New Chabad House hosts first Sabbath dinner
Nariman House may have been destroyed during the November 26 terror attacks, but Chabad House, the outreach community centre that was operating inside the building, is continuing its work. Naomi Canton reports.india Updated: Mar 22, 2009 01:56 IST
Nariman House may have been destroyed during the November 26 terror attacks, but Chabad House, the outreach community centre that was operating inside the building, is continuing its work.
On Friday night at a city apartment, whose location Hindustan Times was instructed not to disclose, Rabbi Yossi Bendet and Rabbi Leibel Kahanov, first cousins and young rabbis from the orthodox Jewish Chabad-Lubavitch movement in the US, hosted the first Sabbath dinner in the Mumbai Chabad House’s new abode.
Fifteen guests, including backpackers, businessmen and Indian Jews, attended the service. It was the first time they had been inside the apartment, from where the Chabad movement will operate until the centre decides whether to sell Nariman House after it is renovated or move Chabad House back inside. This location will be revealed only to those who need to know it.
“Chabad House is open to Jews at whichever stage of their religion they are at,” said Bendet.
Many of the chairs in the flat had been recovered from Nariman House, the home of the murdered Chabad emissaries Rabbi
Gavriel Holtzberg and his wife Rivka.
In the sitting room hung a painting of Rabbi Menachem Mendel Schneerson, the last living leader of the Chabad-Lubavitch movement. Bendet said it had been rescued from the walls of Nariman House undamaged, even though everything around had been reduced to rubble.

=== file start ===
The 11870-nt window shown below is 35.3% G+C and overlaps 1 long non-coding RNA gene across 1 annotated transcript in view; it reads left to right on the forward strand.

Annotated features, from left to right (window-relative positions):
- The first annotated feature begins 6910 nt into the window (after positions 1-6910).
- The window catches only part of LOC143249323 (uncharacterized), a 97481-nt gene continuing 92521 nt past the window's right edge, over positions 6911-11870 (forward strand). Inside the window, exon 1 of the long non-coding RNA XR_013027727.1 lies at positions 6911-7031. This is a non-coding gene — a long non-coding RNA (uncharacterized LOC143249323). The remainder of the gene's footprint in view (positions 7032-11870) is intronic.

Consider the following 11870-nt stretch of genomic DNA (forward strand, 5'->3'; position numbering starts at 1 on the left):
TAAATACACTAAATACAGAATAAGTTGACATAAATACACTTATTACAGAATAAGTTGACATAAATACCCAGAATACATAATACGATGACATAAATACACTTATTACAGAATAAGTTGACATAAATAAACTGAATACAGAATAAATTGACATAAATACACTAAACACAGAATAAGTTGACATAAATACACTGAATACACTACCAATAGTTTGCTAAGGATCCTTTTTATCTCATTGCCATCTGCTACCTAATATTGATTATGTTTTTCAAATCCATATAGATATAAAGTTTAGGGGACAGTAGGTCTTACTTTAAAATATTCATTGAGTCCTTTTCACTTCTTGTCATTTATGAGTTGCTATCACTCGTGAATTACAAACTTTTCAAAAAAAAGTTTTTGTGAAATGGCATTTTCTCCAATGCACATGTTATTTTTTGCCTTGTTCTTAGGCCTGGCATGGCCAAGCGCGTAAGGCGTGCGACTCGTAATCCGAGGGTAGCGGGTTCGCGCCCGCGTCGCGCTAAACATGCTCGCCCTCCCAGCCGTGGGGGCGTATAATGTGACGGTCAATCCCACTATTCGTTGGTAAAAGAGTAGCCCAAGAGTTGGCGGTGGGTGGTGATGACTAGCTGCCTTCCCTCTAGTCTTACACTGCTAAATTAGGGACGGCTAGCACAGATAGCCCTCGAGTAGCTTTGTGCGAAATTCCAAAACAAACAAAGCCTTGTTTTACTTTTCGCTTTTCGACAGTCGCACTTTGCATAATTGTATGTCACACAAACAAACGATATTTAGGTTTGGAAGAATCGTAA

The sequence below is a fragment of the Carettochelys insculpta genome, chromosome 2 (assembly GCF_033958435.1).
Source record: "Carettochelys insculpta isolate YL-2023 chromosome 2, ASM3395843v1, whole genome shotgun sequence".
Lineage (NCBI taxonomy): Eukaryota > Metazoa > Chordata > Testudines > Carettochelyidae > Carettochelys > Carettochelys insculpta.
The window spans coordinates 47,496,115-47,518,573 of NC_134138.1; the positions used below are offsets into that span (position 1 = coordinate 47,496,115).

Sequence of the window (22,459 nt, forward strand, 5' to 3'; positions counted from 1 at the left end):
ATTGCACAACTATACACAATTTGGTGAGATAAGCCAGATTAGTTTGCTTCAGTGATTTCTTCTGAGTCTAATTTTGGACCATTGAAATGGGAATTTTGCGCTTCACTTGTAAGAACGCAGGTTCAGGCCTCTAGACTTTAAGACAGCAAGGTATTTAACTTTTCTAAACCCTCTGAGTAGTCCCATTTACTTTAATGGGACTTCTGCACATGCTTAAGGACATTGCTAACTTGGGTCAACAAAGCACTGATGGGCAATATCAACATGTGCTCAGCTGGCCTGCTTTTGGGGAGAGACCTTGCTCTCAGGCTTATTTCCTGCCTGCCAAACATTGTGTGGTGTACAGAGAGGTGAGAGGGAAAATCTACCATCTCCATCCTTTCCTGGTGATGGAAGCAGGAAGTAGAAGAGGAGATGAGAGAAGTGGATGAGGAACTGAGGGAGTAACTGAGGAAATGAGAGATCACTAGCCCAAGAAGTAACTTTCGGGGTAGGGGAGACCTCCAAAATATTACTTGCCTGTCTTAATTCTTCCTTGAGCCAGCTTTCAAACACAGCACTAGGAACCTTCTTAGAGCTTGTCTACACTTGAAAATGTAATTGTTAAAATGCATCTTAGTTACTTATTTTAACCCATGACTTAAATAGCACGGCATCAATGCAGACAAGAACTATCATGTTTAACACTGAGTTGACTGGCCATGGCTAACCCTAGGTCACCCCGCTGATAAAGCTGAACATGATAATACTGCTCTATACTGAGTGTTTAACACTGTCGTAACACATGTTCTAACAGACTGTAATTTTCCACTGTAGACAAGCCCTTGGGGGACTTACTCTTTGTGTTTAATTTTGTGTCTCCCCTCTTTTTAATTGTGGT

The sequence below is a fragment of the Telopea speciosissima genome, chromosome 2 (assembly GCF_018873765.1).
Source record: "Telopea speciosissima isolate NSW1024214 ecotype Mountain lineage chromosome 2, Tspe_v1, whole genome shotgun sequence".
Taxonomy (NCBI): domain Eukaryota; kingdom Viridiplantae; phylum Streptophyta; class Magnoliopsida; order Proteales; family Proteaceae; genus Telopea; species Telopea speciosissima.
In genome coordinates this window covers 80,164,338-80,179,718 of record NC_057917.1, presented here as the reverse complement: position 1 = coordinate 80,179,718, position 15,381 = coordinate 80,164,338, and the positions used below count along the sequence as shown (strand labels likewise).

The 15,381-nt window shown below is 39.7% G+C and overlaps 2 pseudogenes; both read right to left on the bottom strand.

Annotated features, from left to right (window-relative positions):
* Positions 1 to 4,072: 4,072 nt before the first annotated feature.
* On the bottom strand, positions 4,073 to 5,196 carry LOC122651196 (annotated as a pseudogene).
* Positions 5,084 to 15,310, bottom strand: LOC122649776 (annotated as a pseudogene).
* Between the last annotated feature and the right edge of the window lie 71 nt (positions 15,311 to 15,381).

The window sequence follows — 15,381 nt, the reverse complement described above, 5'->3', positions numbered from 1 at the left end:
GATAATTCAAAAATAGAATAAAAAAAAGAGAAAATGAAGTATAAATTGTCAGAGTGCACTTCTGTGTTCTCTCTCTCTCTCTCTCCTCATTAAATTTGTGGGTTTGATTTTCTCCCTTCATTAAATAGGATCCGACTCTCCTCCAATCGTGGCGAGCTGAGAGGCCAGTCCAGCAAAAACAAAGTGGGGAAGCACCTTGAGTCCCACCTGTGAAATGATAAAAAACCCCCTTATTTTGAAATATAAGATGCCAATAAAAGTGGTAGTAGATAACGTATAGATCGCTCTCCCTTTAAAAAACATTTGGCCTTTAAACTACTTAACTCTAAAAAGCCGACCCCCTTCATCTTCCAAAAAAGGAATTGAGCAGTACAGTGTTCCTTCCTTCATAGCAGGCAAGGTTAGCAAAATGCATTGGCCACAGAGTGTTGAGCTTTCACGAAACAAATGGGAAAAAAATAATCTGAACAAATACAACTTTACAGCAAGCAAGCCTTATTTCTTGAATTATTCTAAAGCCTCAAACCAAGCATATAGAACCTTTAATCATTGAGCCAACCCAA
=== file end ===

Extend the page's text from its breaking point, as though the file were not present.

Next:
It was an emotional experience for some. “I think Rabbi Gavriel and Rivka are looking down on us,” said an Indian Jewish girl, crying.
But for most of the evening, everyone was upbeat, sharing stories, discussing excerpts from the Torah and singing Hebrew songs from pamphlets rescued from Nariman House that were written by the late Rabbi Holtzberg.
The backpackers said they rarely went to the synagogue. With a rakhi tied around his wrist, a Brazilian backpacker, said he was in India to visit a Hindu guru. But at a satsang he had met two Jews who invited him to the synagogue, and from there he was invited to the Sabbath meal.
“I was expelled from Jewish school,” he said. “I’m not at all religious and I can’t properly read Hebrew.” Everyone ate kosher chicken that was slaughtered by Gavriel’s father when in Mumbai a few weeks ago.
Bendet and Kahanov will soon leave Mumbai and be temporarily replaced either by Rivka’s sister and her husband, currently waiting for their visas in Israel, or by other Chabad House emissaries until the headquarters in New York find a couple to permanently run the Mumbai centre.
The Chabad movement needs to raise crores of rupees to renovate Nariman House, which still resembles a disaster site inside. It will then either sell it or, less likely, re-install the Mumbai centre there.
“There is too much negative association with Nariman House,” said Dr Aaron Abraham (51), an Indian Jewish doctor. “When people enter, they start crying.”